Setting in the Moment
Remember how I said I though tone and theme sprung from story not the other way around? Well that's only partially true. Tone comes from a number of things, not least of which are your characters, but because you don't have control over them setting ends up being one of the main indicators of what kind of tone your players will be dealing with. A description of surroundings, which is often all your players get when entering a new town, beginning an adventure or examining a room in a dungeon, will set the tone for them.
A wrought iron gate says something completely different from a picket fence.
Of course setting portrays more than just tone, it also shows the players point of interest, physical things they should worry about, and red herrings. In any given moment, in combat or out, a description of what the players can see is incredibly important, and it gives you, the DM, the opportunity to both lead PCs in the right direction and the wrong one. In general, you should have more clues that lead to the true destination than the false one, but following a roadmap isn't fun, which is why tricks and red herrings are important. Players walk into a room and see a huge chandelier, two doors and a rug that seems to have been recently disturbed. It is safe to assume that the players will check under the rug before moving on, but does that rug cover a trapdoor? A vault? or is it a trap that causes the chandelier to fall on top of them? Better yet, is there nothing under this rug but every room in the dungeon has a rug, and as the players go the rugs get bigger and bigger until the final room where the players must defeat a giant evil rug? In that last scenario, in a practical sense, the rug and chandelier have not actual purpose other than color. You can fight a giant rug regardless of if there are rugs in other rooms. But it adds interest to the environment, it makes the players ask questions and then forces them to answer their own questions. Why was this rug recently disturbed? Is this a trap, or will I be rewarded? Why was the rug disturbed if there was nothing underneath it and no trap? And where did all of these questions, all of these motivations to find out more, come from? The setting. If your players are walking into empty rooms made of wood and stone, there should be a reason why the rooms are empty.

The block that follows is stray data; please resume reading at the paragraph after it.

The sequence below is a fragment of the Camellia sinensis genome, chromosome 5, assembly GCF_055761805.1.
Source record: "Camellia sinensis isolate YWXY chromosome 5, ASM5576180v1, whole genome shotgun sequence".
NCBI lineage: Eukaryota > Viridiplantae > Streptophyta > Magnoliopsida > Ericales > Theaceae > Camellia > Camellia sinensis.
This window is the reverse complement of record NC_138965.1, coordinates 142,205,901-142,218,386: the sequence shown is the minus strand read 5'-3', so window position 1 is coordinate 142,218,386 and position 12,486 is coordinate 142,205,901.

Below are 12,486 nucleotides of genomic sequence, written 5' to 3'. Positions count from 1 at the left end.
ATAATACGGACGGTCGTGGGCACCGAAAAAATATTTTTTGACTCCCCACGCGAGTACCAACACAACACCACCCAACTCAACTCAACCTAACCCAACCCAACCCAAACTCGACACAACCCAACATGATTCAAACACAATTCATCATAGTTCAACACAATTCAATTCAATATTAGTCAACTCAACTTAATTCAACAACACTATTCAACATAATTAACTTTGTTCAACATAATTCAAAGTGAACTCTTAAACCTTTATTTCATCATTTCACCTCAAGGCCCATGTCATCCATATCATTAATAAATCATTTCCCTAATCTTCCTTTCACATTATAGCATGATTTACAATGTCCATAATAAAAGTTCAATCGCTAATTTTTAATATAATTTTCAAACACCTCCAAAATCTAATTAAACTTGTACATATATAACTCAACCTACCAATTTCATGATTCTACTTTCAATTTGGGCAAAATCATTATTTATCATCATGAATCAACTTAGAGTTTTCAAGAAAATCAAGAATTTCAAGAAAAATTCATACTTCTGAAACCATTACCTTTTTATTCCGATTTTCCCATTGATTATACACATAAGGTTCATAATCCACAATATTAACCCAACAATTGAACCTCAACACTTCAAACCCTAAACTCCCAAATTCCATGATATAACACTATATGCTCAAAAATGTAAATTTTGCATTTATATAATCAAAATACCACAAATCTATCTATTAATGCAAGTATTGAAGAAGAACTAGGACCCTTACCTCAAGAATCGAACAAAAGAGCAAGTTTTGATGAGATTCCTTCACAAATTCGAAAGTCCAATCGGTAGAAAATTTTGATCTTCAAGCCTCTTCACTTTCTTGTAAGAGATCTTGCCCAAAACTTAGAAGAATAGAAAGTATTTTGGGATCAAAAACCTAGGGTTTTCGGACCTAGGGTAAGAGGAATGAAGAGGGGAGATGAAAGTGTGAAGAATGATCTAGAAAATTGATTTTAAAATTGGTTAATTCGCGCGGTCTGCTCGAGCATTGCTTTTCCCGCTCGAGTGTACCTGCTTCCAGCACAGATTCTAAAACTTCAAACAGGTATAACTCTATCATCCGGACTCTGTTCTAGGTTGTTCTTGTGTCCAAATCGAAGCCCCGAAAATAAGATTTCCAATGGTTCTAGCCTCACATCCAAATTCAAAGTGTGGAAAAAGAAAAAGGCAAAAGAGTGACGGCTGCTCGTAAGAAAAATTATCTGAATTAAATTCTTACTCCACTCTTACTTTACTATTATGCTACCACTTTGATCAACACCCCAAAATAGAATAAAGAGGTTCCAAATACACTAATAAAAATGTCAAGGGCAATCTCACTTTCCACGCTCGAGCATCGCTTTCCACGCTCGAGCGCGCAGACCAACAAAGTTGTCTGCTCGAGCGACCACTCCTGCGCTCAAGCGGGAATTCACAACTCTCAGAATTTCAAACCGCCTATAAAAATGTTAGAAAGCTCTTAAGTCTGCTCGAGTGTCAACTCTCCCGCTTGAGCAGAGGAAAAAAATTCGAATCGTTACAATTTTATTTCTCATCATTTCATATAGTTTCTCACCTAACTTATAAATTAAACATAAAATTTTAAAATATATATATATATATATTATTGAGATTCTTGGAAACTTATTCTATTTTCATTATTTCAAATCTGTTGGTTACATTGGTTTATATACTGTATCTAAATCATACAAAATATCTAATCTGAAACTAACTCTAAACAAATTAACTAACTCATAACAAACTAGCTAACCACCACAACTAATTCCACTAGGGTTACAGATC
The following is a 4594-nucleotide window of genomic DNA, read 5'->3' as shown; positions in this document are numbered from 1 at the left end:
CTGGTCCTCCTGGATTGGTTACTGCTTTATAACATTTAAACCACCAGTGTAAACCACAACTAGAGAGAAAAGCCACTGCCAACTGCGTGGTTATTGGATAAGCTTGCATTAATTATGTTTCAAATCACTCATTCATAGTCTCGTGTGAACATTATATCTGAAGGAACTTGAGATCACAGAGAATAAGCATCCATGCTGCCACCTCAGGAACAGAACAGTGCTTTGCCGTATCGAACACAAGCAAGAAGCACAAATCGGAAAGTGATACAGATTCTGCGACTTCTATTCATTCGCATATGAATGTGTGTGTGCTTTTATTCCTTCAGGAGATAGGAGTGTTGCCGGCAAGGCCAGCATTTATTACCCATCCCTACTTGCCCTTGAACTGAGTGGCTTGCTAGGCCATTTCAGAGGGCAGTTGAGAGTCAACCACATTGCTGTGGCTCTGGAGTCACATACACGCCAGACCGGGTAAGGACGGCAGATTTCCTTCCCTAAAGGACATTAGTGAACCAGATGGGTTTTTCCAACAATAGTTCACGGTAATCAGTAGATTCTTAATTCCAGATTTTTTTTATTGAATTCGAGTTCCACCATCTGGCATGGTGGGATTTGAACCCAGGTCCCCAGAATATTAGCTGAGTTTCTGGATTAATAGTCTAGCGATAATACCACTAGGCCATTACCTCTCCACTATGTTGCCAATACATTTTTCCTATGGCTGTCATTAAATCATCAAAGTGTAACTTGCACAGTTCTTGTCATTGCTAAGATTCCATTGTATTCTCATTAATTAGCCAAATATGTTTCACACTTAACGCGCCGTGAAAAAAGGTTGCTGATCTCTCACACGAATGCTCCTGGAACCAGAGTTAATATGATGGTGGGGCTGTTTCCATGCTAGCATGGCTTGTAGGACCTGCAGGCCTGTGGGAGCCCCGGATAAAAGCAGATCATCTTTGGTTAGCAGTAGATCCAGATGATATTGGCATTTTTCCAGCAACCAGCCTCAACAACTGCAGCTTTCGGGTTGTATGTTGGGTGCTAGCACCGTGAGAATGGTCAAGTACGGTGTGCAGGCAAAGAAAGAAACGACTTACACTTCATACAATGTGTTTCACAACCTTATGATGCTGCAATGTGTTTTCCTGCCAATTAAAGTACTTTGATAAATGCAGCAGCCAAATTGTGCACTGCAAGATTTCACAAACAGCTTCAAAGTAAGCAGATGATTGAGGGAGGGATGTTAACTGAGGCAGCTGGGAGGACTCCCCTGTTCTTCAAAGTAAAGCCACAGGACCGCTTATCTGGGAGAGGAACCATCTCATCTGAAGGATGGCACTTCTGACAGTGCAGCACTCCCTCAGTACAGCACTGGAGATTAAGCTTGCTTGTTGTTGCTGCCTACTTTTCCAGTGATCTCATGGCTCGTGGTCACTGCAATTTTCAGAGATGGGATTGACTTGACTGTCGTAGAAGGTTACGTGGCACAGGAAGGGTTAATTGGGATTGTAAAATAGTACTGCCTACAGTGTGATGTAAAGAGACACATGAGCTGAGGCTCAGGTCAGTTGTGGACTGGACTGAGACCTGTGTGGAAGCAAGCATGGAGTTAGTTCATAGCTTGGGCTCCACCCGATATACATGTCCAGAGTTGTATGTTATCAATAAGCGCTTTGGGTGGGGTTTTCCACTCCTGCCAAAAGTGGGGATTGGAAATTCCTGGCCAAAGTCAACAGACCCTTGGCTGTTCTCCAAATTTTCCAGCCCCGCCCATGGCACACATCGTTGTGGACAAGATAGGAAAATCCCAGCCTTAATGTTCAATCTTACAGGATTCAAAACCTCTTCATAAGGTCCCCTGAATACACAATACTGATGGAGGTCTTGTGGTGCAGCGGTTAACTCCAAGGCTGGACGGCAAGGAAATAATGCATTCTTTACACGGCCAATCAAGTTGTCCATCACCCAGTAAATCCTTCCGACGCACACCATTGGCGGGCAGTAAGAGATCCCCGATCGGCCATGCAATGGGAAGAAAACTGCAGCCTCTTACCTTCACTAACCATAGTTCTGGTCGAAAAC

This was a bit of a rant, so thank you for reading all the way to the end. The most important thing is to be mindful of where you're dropping your players. Like anything about DMing it is not always an easy task, and no one is asking you to think up the most amazing, unique world ever. But keep in mind setting/environment is often the thing that your players see and interact with the most. Add a little spice and color to those lush forests, stone rooms and quaint towns. And as always, feel free to reach out to us for any reason.